The downside of multitasking
This past week, Steve Chawkins of the LA Times wrote an article on the life and death of Dr. Clifford Nass, a Stanford professor who was one of the first educators to warn of “the dangers of chronic multitasking,” and relatedly, the decrease in face-to-face interactions. Sadly, Dr. Nass died of a heart attack on November 2nd in Lake Tahoe. He was just 55 years old.
Editor: Muhammad Talha
In honor of his work, this post provides a brief outline of his research on multitasking as it is highly relevant to the lives of high-achievers, who are the kings and queens of multitasking.
Dr. Nass, who was the director of the Communication between Humans and Interactive Media (CHIMe) Lab at Stanford, began as a professor at Stanford in 1986, but it was his work as a freshman dorm counselor in 2007 that sparked his interest in multitasking. Noticing how connected students were to their electronic gadgets, using many of them at the same time, he began wondering how they were able to do so many things at once when he was so bad at it.
Dr. Nass began studying chronic media multitaskers (which he defined as people who use multiple forms of unrelated media at the same time) and discovered that while most multitaskers think they’re quite adept at multitasking, they’re actually the worst at it. In a 2009 NPR interview, Dr. Nass described his findings as “very frightening,” explaining:
We’re not sure whether these abilities [multitasking] are built in the brain or whether in fact, practice makes them, in this case, not perfect, makes them worse at it. We just don’t know that—that’s one of the key areas. But there’s no question whatsoever that multitasking, especially among those who do it the most, is at the very least ineffective and at the worst, harmful.
Dr. Nass noted that although he didn’t ask subjects to do “anything close to the level of multitasking they were doing [normally on their own],” they still showed impaired cognitiveprocessing, which is necessary for effective multitasking and deep thought. His research looked at three skills: filtering, working memory management, and task switching. Filtering is the ability to focus on the relevant and ignore the irrelevant. Working memory management is the ability to organize information and retrieve it efficiently. Task switching involves the speed at which someone is able to move from one task to another. In all three areas, Dr. Nass and his colleagues found that multitaskers performed quite poorly.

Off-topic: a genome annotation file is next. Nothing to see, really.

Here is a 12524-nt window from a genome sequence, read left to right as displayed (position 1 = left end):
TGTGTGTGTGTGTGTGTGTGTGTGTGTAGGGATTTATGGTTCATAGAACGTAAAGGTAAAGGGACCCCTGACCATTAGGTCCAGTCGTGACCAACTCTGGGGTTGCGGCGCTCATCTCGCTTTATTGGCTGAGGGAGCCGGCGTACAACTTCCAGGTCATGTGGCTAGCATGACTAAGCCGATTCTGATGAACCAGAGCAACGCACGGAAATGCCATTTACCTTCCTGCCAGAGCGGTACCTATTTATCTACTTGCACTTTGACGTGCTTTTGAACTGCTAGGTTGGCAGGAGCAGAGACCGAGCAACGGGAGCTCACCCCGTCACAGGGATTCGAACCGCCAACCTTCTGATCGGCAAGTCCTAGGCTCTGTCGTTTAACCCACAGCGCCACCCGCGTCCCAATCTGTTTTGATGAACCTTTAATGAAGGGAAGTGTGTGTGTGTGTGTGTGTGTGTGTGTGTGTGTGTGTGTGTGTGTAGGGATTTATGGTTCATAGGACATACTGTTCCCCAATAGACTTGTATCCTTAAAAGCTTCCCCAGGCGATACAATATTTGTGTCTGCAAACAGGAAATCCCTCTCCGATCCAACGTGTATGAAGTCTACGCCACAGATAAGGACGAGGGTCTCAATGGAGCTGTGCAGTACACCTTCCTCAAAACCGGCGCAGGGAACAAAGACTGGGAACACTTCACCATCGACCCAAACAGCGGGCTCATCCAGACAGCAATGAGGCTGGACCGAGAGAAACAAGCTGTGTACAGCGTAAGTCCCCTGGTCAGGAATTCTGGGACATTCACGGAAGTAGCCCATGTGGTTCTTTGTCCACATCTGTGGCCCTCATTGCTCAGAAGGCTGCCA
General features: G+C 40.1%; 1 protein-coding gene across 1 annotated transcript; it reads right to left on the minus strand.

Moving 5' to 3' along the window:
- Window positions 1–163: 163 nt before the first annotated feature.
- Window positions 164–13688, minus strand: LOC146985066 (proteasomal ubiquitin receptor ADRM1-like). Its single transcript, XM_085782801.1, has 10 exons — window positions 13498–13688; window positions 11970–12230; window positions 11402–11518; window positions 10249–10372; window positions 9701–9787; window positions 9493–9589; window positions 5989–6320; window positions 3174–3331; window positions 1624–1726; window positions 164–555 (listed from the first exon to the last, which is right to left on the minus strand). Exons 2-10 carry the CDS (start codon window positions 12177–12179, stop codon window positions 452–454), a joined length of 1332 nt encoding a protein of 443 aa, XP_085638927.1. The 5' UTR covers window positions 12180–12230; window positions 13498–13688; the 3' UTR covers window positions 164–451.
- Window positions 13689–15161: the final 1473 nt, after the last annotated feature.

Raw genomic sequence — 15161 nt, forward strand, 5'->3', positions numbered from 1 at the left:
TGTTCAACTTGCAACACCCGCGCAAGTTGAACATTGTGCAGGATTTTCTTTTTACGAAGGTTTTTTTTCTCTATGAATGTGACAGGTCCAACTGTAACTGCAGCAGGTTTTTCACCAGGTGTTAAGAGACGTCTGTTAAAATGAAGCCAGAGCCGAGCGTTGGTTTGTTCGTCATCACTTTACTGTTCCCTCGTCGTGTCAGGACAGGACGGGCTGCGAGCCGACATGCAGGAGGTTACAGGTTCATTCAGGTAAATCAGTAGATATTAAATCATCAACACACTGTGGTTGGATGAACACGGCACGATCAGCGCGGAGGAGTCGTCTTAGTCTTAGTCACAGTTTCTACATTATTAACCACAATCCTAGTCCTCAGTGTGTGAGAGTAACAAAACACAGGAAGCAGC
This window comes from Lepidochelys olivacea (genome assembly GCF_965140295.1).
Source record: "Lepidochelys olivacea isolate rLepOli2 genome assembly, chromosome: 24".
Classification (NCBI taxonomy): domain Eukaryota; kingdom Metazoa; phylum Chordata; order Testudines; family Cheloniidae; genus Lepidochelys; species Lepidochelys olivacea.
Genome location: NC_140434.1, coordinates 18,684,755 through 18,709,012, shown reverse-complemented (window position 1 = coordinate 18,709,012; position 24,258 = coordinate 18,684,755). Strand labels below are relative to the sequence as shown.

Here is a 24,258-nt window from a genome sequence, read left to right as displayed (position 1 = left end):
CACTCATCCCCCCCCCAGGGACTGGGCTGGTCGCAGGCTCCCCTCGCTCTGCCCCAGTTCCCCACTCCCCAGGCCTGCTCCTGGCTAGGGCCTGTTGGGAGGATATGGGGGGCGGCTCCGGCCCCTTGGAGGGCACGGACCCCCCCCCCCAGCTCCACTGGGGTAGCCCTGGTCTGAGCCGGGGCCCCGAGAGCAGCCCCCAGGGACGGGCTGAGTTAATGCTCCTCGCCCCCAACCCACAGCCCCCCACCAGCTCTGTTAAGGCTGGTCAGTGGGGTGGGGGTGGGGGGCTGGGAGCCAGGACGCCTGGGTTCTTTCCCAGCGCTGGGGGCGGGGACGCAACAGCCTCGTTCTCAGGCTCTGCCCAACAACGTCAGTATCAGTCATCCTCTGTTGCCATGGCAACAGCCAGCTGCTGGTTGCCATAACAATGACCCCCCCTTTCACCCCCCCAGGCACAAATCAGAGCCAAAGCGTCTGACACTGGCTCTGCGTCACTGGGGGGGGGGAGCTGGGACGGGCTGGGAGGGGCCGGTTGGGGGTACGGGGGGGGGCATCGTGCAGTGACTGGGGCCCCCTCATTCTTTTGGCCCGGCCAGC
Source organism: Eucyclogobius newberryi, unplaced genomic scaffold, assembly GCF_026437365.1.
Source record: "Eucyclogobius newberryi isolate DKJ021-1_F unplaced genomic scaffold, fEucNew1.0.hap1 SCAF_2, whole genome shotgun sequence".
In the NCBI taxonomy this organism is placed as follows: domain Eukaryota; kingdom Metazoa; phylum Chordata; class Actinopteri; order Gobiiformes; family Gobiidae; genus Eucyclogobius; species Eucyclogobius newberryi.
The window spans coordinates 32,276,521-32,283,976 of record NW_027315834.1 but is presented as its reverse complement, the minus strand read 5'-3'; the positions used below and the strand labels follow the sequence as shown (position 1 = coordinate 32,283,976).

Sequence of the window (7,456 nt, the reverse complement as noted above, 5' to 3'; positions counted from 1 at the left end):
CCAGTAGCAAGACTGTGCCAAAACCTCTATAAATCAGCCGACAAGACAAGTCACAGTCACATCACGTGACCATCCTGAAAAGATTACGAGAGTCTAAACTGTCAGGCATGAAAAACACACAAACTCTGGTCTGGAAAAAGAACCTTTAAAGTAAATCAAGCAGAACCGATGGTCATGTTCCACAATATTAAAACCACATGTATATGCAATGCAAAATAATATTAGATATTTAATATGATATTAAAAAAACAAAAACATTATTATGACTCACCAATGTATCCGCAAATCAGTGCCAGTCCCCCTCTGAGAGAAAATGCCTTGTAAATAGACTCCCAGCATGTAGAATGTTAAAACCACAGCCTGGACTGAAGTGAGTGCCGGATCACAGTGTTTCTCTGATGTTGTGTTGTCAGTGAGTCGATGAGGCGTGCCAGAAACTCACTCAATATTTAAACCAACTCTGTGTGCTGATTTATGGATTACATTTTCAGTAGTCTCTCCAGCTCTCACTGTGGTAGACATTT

In an NPR interview, Dr. Nass described multitaskers as “suckers for distraction and suckers for the irrelevant, and so the more irrelevant information they see, the more they’re attracted to it.” He also discovered that multitaskers tend to be worse at managing their working memory and slower at switching from one task to another.
As noted in Chawkins’s LA Times article, Dr. Nass was especially concerned to find that “people who regularly jumped into four or more information streams had a tougher time concentrating on just one thing even when they weren’t multitasking. By his estimate, ‘the top 25 percent’ of Stanford’s students were in that category.” He also discovered that freshman who were chronic multitaskers showed poorer writing skills (i.e., tended to write shorter sentences and disconnected paragraphs).
Probably his biggest concern, however, was the long-term impact of multitasking on current and future generations. He noted that even very young children regularly use electronic gadgets and it’s quickly becoming a means of social interaction in younger age groups. As quoted by Chawkins, Dr. Nass worried, “We could essentially be undermining the thinking ability of our society. We could essentially be dumbing down the world.”
Although fellow PT blogger Jim Taylor, in his article, “The Myth of Multitasking,” does recommend some caution about the external validity of Dr. Nass’s research, Dr. Nass’s findings should give all of my high-achievers out there some pause. As Dr. Taylor notes:
Though questions still exist and there is still a need for further study, the preponderance of evidence does suggest that multitasking isn’t all it’s cracked up to be. With all things considered, I believe there is enough evidence to support the notion that other approaches to task completion can be more effective and efficient than multitasking.
In his work with top high-achievers in sports, technology, and business, Dr. Taylor recognizes that although top performers want to be productive and efficient, they also place a high value on being the best in their fields. “Even a 1% improvement in their performance or productivity can mean dramatic differences in output,” says Taylor, “and I have found that single tasking, meaning focusing only on those tasks that are absolutely essential to maximize performance, is an effective tool for making small, yet profound gains in productivity.”